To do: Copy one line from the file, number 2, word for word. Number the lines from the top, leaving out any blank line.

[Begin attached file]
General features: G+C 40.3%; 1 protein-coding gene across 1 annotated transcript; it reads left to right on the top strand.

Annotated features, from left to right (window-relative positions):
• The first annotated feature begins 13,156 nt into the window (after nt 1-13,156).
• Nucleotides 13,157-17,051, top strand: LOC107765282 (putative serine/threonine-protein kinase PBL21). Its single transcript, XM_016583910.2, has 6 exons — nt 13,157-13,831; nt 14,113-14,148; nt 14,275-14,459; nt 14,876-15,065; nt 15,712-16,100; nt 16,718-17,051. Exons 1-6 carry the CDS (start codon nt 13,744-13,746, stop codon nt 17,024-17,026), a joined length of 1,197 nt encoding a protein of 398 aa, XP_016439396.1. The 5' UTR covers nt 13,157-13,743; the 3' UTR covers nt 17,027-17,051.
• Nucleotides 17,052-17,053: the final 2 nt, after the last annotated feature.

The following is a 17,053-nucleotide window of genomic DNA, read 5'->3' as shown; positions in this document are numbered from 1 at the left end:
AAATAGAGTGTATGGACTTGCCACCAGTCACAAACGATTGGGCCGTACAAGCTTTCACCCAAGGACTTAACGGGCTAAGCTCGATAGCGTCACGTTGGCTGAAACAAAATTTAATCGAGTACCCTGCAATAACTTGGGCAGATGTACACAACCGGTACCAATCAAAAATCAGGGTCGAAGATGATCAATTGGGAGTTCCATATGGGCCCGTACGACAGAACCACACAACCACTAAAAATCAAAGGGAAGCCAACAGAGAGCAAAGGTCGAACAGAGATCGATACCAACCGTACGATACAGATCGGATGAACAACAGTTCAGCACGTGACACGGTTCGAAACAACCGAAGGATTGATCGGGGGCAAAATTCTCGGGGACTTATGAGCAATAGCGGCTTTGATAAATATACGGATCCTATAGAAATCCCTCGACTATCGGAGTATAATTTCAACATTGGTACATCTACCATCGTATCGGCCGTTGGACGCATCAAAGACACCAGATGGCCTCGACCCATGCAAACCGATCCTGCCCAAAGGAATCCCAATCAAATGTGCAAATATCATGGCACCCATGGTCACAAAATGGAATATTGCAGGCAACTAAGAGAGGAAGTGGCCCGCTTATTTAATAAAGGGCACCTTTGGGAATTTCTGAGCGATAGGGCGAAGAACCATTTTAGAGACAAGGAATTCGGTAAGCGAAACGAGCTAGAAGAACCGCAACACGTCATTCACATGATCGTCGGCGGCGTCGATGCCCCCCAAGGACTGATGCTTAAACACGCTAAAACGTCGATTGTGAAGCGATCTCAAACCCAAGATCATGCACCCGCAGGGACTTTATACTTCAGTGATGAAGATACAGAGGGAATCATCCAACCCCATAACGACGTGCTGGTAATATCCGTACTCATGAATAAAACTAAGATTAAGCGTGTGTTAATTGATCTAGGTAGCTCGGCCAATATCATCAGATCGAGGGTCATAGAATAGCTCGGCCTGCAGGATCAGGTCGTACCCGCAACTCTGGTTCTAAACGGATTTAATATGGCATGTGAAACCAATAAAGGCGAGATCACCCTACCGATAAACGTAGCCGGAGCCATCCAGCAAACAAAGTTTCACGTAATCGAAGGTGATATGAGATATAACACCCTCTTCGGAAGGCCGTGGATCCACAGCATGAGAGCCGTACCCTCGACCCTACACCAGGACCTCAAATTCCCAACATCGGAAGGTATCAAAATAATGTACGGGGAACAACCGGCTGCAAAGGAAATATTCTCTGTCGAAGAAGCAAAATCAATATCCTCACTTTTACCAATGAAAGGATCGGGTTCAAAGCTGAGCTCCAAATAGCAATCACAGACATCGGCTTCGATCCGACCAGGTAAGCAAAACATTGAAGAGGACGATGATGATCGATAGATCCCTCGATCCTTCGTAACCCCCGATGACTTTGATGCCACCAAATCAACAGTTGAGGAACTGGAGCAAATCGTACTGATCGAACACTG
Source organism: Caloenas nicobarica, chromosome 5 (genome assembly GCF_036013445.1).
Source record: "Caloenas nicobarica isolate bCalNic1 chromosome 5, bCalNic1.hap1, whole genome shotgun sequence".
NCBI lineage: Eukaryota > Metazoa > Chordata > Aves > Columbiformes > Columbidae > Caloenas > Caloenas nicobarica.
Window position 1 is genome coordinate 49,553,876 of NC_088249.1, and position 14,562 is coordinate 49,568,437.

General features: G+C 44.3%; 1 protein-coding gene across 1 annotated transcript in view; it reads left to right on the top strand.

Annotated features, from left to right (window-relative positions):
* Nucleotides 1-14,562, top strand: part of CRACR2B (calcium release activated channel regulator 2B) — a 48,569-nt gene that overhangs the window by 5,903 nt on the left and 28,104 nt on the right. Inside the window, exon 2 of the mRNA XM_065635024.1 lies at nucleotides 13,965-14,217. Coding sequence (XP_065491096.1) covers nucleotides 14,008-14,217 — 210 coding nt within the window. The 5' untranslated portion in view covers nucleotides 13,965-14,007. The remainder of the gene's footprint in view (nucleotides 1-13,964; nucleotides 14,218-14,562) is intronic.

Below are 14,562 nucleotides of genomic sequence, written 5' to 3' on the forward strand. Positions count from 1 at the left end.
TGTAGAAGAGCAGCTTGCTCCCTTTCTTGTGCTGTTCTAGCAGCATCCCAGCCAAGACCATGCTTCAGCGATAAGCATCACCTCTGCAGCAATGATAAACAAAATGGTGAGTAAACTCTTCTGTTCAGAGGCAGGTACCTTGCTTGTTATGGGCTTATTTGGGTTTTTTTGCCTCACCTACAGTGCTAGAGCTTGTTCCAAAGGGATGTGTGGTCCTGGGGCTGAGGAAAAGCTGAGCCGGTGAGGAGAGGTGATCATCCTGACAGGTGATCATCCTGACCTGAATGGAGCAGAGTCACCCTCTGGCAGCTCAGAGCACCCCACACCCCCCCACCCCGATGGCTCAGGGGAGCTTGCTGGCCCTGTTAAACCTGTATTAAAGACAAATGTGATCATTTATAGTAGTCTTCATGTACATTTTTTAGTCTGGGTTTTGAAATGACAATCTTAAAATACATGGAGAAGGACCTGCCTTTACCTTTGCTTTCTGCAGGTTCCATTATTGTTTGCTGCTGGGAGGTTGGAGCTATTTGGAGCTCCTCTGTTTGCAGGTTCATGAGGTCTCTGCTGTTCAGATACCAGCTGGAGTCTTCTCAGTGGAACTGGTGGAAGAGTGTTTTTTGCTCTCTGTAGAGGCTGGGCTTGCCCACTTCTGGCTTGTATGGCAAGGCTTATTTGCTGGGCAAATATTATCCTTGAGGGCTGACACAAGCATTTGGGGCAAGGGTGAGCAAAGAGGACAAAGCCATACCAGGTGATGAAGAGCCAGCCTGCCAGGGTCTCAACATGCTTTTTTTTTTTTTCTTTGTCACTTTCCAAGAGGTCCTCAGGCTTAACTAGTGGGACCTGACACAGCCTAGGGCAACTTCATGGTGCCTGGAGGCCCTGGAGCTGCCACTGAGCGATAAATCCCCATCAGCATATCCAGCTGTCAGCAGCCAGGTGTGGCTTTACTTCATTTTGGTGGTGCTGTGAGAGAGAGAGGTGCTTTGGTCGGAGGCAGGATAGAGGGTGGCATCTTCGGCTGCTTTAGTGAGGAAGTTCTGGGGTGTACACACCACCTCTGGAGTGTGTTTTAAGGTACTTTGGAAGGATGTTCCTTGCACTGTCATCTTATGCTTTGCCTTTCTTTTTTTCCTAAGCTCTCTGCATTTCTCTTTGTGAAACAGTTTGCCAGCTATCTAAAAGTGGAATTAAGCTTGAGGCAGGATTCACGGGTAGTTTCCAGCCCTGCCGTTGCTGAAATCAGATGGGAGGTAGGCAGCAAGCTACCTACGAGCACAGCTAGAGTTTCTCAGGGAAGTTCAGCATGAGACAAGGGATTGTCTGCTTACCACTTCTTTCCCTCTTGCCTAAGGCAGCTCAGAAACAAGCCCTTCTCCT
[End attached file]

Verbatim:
Annotated features, from left to right (window-relative positions):